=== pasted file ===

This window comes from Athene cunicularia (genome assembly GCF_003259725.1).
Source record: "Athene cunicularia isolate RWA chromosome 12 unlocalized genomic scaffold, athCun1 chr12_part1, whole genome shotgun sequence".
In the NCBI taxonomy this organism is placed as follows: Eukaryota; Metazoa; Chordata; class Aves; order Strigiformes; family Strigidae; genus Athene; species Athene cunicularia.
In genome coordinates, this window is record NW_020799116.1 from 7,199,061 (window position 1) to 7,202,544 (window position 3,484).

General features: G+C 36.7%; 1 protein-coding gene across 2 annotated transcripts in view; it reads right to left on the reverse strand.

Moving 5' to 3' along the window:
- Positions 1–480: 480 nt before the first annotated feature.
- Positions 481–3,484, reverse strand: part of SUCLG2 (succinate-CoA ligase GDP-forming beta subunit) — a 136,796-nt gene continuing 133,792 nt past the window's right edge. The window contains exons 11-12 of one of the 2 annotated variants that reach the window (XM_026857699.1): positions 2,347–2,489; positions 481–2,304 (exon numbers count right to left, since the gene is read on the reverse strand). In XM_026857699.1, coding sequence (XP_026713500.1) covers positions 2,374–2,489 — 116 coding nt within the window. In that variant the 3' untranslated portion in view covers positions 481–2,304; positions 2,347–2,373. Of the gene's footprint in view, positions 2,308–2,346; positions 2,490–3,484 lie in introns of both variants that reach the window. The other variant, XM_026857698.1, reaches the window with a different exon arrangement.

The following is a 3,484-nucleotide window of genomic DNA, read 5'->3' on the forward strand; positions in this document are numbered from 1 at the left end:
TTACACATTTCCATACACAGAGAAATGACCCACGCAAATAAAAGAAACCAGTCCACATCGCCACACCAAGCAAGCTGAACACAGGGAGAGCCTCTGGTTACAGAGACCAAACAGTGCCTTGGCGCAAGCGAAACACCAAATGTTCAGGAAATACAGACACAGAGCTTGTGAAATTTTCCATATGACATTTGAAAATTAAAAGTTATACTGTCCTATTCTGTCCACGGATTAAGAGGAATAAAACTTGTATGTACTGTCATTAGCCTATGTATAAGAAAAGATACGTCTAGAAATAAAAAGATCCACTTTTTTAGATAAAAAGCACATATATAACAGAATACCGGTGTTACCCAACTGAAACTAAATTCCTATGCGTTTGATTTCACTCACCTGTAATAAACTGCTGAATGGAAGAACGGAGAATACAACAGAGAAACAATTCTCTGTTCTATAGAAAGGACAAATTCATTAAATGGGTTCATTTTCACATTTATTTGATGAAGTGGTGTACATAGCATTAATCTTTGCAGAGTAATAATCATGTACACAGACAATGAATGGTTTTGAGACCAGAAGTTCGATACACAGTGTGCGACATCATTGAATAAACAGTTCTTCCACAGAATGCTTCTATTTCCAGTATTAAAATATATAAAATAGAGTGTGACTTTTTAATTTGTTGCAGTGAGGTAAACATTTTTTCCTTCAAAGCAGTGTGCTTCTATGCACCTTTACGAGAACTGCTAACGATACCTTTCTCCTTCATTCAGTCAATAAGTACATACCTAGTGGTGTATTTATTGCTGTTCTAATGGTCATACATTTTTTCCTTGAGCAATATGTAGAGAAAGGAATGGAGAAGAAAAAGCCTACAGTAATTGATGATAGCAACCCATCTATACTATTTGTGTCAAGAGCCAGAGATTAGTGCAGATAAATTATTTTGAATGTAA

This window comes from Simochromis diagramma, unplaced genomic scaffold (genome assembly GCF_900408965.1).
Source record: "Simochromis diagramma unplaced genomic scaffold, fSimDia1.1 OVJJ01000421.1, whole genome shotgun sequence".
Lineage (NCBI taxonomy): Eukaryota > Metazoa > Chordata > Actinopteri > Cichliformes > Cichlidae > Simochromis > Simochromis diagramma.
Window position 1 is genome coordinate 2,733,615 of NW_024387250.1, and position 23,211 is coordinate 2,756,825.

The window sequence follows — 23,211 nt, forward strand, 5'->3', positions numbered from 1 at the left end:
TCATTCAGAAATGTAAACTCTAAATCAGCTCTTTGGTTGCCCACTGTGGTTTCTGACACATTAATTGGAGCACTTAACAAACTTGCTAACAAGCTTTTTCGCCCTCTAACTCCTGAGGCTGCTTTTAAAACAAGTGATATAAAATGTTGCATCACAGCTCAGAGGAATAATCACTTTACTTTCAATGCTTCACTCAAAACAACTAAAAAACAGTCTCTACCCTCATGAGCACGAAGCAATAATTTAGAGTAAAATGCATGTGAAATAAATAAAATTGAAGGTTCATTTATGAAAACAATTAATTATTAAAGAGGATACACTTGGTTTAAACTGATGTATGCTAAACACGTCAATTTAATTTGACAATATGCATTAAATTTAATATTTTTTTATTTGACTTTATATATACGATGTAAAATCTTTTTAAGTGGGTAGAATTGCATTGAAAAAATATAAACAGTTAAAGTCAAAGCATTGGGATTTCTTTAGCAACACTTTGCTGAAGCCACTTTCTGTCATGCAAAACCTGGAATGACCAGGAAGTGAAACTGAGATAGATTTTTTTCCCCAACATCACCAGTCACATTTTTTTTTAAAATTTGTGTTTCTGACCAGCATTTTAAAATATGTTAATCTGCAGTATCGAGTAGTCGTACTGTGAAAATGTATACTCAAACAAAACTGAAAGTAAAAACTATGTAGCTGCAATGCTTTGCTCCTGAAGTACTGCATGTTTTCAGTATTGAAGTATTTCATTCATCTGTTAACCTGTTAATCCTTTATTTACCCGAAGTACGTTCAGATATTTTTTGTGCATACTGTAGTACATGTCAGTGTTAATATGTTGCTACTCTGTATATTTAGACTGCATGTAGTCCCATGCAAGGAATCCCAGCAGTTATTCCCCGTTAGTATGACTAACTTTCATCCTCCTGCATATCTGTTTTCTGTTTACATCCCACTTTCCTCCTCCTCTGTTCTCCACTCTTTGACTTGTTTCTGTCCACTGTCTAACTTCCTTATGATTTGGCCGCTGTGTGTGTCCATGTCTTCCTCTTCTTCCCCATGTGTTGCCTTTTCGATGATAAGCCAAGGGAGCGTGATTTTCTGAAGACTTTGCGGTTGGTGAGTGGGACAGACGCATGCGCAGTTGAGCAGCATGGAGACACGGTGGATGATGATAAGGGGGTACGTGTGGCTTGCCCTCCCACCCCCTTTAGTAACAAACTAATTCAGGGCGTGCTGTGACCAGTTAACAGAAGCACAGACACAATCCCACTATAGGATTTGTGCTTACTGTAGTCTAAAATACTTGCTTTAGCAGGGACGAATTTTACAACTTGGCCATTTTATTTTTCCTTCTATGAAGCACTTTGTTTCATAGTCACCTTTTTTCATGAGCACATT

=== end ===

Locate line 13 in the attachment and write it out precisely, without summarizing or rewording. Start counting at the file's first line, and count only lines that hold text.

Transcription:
Lineage (NCBI taxonomy): Eukaryota > Metazoa > Chordata > Actinopteri > Cichliformes > Cichlidae > Simochromis > Simochromis diagramma.